When radio airwaves and Gladys Moncrieff ruled
SHOWS like Australian Idol and X Factor might seem like a modern invention, but flash back to the 1950s and you'll find the idea isn't so new after all.
Gold Coast woman Roslyn Dunbar-Wells remembers winning a radio talent series back in 1954 which was hosted by none other than Bundaberg's Gladys Moncrieff.
Living in Sydney at the time, the 17-year-old singer entered the The Macquarie Broadcasting Service President Starmaker Show and came out on top.
"I was the female one who won the series," Mrs Dunbar-Wells said.
"I was one of her proteges."
A male finalist was also chosen.
According to an advert for the radio talent quest in a July 1954 edition of the Australian Women's Mirror, the show played out on radios across the country from 8.30pm every Monday.
The ad reads: "Australia's queen of song Gladys Moncrieff presents five potential stars of tomorrow. At the conclusion of the program their performances are judged by the audience in the Macquarie Auditorium, who vote in their order of preference. The winner is then invited to appear the following week, and any artist winning three successive programs will receive the £100 President Award to help him or her further their career."
Mrs Dunbar-Wells said she came to know Gladys well and remembered many fond things about the songstress.
"She was wonderful, she used to get very nervous, but once she got behind the microphone she was fine," she said.
Mrs Dunbar-Wells said of all the things Gladys taught her, being gracious stood out the most.
"She was unassuming and gracious," she said.
"She knew how to persevere, she also taught me to persevere."
Mrs Dunbar-Wells remembers Gladys waving to cruise ships on the Gold Coast who came by just to see her.
"I knew her very well," she said.
"I even made her book."
Mrs Dunbar-Wells said she had enjoyed a long career in classical singing.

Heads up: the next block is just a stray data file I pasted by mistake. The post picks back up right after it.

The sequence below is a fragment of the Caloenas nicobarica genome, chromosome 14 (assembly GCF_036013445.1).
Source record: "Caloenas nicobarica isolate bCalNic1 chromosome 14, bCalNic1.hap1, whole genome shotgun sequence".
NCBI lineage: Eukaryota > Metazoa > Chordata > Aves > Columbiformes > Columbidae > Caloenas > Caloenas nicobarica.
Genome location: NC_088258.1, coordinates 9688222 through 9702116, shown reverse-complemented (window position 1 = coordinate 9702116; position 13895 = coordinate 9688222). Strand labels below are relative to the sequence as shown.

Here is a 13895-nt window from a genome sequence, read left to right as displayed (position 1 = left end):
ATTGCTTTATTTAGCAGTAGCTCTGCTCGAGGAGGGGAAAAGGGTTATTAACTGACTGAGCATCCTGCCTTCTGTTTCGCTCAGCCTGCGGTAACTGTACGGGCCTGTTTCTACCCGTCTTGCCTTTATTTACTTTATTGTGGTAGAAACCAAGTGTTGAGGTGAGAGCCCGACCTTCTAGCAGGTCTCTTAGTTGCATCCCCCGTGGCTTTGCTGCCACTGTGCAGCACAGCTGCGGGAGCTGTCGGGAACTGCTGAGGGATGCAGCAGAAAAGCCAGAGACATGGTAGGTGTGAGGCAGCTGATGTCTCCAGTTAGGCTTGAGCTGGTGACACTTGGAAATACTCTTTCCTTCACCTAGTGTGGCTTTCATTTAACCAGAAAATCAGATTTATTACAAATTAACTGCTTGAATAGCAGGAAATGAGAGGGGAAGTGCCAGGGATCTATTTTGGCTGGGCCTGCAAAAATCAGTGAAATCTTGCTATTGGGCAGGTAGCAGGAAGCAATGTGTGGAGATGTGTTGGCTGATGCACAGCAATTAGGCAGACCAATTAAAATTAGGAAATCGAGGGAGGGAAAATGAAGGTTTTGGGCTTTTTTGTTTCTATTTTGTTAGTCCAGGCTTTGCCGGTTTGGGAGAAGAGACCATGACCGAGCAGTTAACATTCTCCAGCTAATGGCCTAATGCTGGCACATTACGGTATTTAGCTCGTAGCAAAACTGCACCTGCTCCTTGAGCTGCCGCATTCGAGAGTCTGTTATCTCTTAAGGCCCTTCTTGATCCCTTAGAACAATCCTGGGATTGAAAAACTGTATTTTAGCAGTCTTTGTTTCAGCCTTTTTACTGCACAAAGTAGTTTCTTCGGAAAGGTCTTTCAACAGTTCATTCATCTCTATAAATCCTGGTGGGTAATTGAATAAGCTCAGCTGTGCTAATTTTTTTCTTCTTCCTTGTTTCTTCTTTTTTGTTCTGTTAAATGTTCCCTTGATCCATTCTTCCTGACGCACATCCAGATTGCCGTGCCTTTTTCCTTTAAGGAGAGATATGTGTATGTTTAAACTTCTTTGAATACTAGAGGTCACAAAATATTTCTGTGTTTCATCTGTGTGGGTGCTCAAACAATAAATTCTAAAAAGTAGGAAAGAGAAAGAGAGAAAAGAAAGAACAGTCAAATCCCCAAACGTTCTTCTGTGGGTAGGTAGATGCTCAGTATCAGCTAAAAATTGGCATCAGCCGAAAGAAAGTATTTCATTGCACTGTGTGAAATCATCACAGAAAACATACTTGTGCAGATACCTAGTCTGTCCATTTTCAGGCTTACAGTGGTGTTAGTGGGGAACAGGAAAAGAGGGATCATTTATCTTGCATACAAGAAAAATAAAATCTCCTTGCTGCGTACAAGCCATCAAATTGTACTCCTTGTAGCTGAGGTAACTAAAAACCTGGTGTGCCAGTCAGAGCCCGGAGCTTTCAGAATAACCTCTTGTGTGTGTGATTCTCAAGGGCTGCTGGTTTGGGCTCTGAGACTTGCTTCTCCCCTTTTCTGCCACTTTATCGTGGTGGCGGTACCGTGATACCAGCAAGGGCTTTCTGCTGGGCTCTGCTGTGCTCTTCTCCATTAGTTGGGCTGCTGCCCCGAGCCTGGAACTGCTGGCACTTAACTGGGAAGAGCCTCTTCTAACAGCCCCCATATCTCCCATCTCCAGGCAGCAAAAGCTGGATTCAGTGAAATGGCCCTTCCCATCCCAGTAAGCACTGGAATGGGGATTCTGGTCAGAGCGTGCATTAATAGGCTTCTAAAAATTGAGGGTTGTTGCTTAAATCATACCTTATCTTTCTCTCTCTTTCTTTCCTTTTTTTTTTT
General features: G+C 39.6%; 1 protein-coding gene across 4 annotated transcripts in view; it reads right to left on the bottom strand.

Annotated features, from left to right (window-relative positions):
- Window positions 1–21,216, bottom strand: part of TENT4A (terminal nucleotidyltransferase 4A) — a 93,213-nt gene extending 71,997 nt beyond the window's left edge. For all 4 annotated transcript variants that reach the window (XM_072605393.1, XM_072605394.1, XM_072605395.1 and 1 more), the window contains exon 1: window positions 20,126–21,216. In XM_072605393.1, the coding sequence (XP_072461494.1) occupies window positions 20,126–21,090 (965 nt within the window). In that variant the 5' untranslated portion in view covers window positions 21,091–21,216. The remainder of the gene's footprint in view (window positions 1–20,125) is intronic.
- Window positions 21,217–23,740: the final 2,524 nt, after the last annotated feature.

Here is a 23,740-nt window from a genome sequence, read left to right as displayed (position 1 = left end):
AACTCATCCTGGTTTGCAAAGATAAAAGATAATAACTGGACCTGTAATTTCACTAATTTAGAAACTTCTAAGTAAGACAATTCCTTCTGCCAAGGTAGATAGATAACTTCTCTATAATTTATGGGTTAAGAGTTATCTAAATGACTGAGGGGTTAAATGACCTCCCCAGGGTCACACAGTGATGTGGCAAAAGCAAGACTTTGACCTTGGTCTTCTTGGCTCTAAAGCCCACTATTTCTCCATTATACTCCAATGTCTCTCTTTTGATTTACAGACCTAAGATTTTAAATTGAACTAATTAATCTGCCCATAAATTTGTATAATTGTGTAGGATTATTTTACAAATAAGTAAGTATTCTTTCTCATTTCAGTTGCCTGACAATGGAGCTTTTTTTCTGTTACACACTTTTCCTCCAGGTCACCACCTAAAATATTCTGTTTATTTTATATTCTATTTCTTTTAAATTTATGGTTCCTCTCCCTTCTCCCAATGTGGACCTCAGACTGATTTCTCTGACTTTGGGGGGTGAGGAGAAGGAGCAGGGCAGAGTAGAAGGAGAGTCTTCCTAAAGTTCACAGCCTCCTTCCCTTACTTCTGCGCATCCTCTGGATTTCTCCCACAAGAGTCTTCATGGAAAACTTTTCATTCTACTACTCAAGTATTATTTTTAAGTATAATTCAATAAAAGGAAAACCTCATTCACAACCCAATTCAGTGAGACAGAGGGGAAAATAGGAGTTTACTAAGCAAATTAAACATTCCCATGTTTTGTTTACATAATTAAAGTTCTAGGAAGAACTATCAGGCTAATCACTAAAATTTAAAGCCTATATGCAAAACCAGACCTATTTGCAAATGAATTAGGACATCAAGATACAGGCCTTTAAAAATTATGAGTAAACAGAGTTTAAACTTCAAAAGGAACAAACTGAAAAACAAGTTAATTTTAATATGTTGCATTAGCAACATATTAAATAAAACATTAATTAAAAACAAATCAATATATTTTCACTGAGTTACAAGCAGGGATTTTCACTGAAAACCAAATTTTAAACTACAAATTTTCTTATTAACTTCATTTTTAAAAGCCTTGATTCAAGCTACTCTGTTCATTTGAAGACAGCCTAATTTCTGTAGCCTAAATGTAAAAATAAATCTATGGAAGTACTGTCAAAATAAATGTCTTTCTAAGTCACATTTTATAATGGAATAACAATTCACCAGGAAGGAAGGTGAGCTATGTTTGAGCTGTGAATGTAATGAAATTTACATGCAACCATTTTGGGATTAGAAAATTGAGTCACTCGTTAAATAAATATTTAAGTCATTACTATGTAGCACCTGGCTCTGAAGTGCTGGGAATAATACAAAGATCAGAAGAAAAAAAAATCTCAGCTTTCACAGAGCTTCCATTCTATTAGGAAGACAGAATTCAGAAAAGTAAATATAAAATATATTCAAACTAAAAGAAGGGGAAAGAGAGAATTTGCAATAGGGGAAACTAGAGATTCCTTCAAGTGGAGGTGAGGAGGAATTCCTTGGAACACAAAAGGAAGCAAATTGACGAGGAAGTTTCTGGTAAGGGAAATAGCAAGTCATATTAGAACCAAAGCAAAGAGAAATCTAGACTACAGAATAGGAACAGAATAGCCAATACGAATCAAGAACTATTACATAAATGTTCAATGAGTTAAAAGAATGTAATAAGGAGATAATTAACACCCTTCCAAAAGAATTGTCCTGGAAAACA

"I've sung all over the world," she said, adding that as a youngster she would star in radio plays as the voice of young boys before going on to perform in the London Coliseum and working for the ABC.
On a mission for our Glad
OUR Glad Association's Leonie Egan doesn't want the songstress forgotten.
Mrs Egan is working to form a committee, put on a talent show and give Gladys a permanent museum in the region.
"Just like the Hinkler centre, I want to set up something like that. It's really for tourism for Bundaberg," she said.
Mrs Egan said the Bundy-born star was often mistaken for an opera singer, but actually sang operetta - similar to the style of Julie Andrews.
Singing in English, she said, was no easy feat, and Gladys mastered it compared to languages like Italian, popular with opera singers.
"Gladys was an expert at singing English - she sang like a bird," Mrs Egan said.
A plaque has been unveiled at Bundaberg's former Queen's Theatre , where Gladys first sang as a child.
A function to mark what would have been Gladys Moncrieff's 125th birthday will be held on April 12 from 6pm at the U3A Rooms on Woongarra St.
Mrs Egan said she was alsointerested in hearing from anyone interested in attending the event, or who may have memories or memorabilia to share.
Phone her on 0450 521 512 or email firstname.lastname@example.org.